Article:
This week’s mystery movie has been the 1948 Eagle-Lion picture “Hollow Triumph,” also known as “The Scar.” The movie stars Paul Henreid (Friday’s mystery guest), Joan Bennett (Thursday’s mystery guest) and Eduard Franz (Wednesday’s mystery guest). It was written by Daniel Fuchs, from a novel by Murray Forbes and was produced by Henreid and directed by Steve Sekely.
A souvenir postcard for the Pig’n Whistle, courtesy of Mary Mallory.
Famous for decades as an upscale destination for sweet treats and light bites, Hollywood Blvd.’s Pig’n Whistle soda fountain and candy shop featured elegant surroundings and lighthearted family atmosphere, surrounded by jolly images of happy-go-lucky dancing pigs. A favorite destination for filmgoers and off-camera movie stars long before Starbucks, the gorgeous chain restaurant promoted itself through eye-catching images of prancing pigs.
In 1906, founder John. F. Gage, proprietor of the Hotel America on Market Street, escaped San Francisco with his family after the Great Earthquake and fire, which burned down his inn, per author Veronica Gelakoska in her book, “Pig’n Whistle.” Coming to Los Angeles, the entrepreneur opened a high class candy shop and soda fountain at 224 S. Broadway, next door to City Hall, offering afternoon tea, French pastries, and light lunches as well as excellent candy.
This week’s movie has been the 1934 RKO picture “Murder on the Blackboard.” The film, the second in the Hildegarde Withers series, was released by Warner Archive in a set of six films after being unavailable for years. The first film in the series was “The Penguin Pool Murder.”
A still from “Auction of Souls,” in the Washington Times.
For more than 120 years, Armenians have seen slaughter and death at the hands of the Ottoman Empire and the Turks. In 1894, Sultan Abdul-Hamid II ordered the first massacre and harassment of the Armenian population, with more than 300,000 people killed over three years. 30,000 Armenians were killed in 1909 when Turks in Cilicila revolted against Armenian democratization efforts. In 1915, the wholesale slaughter of Armenians began as a result of World War I, when Armenia became separated from the Allied Forces which supported it when Turkey sided with Germany. As Tony Slide reveals in his book, “Ravished Armenia and the Story of Aurora Mardiganian,” Russia invaded Turkey and British and French forces attacked Constantinople, precipitating disaster. On April 23-24, 1915, Turkish police began rounding up 800 leading Armenians in Constantinople, exiling them, and began widespread extermination of the Armenian population on April 24. This year marks the Centennial of the Twentieth Century’s first massive genocide, in which more than one million Armenians were slaughtered, half of the population at the time.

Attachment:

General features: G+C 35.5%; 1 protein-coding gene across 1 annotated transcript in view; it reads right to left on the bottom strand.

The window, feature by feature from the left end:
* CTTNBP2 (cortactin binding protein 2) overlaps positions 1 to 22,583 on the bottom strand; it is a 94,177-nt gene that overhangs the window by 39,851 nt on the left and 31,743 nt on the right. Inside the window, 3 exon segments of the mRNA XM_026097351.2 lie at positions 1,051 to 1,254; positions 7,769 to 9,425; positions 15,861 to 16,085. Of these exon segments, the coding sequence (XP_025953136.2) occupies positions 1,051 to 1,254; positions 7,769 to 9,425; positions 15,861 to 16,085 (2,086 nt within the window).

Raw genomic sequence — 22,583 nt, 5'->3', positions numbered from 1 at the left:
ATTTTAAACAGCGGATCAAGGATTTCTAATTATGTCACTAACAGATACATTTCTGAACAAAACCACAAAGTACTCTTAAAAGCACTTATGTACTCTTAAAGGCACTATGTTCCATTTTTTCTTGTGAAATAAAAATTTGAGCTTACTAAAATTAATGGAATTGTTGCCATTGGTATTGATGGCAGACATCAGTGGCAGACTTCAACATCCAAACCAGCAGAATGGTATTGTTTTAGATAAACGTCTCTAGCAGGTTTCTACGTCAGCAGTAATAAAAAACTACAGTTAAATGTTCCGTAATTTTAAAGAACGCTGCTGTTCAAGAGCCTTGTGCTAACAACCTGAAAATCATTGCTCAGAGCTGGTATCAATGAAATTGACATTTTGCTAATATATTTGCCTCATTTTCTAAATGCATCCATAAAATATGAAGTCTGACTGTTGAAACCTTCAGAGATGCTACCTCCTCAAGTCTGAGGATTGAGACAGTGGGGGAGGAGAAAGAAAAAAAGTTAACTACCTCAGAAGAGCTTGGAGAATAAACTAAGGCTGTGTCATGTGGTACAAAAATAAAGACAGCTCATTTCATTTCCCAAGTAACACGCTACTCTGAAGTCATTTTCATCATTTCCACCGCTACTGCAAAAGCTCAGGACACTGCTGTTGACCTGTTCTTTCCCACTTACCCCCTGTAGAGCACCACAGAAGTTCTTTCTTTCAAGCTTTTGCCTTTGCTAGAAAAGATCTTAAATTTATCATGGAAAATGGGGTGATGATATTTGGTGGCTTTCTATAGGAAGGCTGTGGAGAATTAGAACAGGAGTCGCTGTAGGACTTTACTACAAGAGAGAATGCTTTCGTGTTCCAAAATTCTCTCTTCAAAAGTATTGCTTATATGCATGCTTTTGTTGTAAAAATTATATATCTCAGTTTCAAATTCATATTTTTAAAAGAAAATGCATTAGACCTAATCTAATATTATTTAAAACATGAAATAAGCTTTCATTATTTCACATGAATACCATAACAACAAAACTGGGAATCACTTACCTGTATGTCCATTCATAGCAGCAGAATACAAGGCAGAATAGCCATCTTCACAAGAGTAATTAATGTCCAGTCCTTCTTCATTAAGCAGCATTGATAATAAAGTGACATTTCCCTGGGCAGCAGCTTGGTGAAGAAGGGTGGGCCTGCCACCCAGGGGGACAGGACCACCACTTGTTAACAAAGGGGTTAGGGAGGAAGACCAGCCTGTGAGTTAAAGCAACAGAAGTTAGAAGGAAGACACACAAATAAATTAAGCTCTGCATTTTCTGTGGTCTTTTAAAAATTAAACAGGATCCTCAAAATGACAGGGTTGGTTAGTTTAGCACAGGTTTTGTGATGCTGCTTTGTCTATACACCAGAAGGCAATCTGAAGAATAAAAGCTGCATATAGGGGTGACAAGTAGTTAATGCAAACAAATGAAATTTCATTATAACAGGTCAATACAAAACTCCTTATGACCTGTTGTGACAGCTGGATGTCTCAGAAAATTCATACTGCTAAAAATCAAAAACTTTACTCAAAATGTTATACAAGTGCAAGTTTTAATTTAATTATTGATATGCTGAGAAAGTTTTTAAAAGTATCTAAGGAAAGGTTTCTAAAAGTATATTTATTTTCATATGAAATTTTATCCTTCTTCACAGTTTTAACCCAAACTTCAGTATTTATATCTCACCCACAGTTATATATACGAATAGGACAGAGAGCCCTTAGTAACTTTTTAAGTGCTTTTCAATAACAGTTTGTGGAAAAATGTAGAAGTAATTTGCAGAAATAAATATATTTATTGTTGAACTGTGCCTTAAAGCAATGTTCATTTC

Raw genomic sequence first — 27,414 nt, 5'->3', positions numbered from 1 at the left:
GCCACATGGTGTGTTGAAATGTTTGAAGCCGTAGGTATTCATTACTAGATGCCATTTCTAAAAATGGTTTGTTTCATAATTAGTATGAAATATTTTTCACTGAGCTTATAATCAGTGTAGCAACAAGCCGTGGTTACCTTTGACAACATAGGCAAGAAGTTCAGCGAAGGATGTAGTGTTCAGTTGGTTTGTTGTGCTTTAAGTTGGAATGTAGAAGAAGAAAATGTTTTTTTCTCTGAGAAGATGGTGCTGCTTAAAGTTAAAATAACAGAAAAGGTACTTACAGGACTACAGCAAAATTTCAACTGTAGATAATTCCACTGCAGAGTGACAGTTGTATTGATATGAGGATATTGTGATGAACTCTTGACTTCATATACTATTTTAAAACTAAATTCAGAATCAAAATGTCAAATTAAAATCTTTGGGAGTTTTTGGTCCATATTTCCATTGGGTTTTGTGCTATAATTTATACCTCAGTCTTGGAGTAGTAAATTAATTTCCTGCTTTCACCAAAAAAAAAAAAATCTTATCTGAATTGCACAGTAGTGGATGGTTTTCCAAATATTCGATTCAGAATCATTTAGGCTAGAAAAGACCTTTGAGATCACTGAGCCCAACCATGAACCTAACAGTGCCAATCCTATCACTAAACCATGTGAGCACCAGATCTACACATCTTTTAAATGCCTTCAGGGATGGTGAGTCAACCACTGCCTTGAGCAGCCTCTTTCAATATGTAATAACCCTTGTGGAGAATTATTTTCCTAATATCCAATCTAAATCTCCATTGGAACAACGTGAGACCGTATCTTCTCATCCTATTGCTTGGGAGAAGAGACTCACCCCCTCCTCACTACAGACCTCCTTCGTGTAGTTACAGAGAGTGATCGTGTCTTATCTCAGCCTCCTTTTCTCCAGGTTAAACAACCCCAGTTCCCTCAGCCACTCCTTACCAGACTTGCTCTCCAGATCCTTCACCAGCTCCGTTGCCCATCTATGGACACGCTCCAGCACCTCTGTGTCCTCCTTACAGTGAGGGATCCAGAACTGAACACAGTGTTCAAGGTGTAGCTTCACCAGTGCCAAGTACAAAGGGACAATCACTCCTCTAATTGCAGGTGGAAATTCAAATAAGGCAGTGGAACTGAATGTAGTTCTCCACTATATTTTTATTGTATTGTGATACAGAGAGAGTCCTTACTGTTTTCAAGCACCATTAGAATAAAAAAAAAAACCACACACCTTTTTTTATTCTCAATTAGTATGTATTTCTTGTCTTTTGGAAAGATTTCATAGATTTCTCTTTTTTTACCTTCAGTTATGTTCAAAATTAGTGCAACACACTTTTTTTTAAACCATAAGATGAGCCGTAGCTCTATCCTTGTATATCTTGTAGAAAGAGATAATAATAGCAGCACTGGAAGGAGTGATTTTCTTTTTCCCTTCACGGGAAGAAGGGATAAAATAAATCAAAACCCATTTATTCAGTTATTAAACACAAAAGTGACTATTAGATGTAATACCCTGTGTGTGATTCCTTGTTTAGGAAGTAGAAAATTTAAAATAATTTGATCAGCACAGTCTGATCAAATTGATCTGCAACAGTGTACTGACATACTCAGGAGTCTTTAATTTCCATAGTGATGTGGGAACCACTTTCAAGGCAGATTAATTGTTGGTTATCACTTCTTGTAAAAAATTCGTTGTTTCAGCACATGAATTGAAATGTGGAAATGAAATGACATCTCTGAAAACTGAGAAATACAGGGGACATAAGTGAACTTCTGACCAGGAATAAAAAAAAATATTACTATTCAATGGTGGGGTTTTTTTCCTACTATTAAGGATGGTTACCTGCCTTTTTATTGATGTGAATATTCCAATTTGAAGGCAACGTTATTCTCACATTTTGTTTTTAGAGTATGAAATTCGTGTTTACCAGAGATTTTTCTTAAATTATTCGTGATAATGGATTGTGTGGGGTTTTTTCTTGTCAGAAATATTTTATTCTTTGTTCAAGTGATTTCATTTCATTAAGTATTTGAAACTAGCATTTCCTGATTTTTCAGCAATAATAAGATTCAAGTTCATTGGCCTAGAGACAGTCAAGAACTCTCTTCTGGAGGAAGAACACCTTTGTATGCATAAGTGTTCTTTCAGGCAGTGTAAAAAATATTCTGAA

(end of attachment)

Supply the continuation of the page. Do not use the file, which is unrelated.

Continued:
One young Christian girl, Arshalouys Mardigian “Aurora Mardiganian,” suffered horrific experiences during the genocide but survived and escaped to America. Her story of a young girl suffering abuses and ravages came to stand for that of Armenia itself when her book, “Ravished Armenia,” was released in 1918. Mardiganian herself starred later that year in a movie adaptation called “Ravished Armenia,” later changed to “Auction of Souls.” In many ways, Mardiganian represents her ravished homeland, as she was exploited and abused by the very individuals who were supposed to provide help, becoming a bit player in her own story. Her story helped publicize the widespread genocide and diaspora of her people, vividly personified in what little remains of the powerful film.
An image of the Black Dahlia crime scene sets the mood for dinner. How about some pinot extra noir?
It takes a special sort of person to think it’s a swell idea to have a pricey meal ($65 per) while looking at photos of the Black Dahlia crime scene. Although I can’t imagine many things more distasteful, I suppose that in a city the size of Los Angeles, there are enough ghoulish people with too much money who will make this a profitable enterprise. The event was part of something called “Los Angeles Eats Itself” and no, we won’t go there.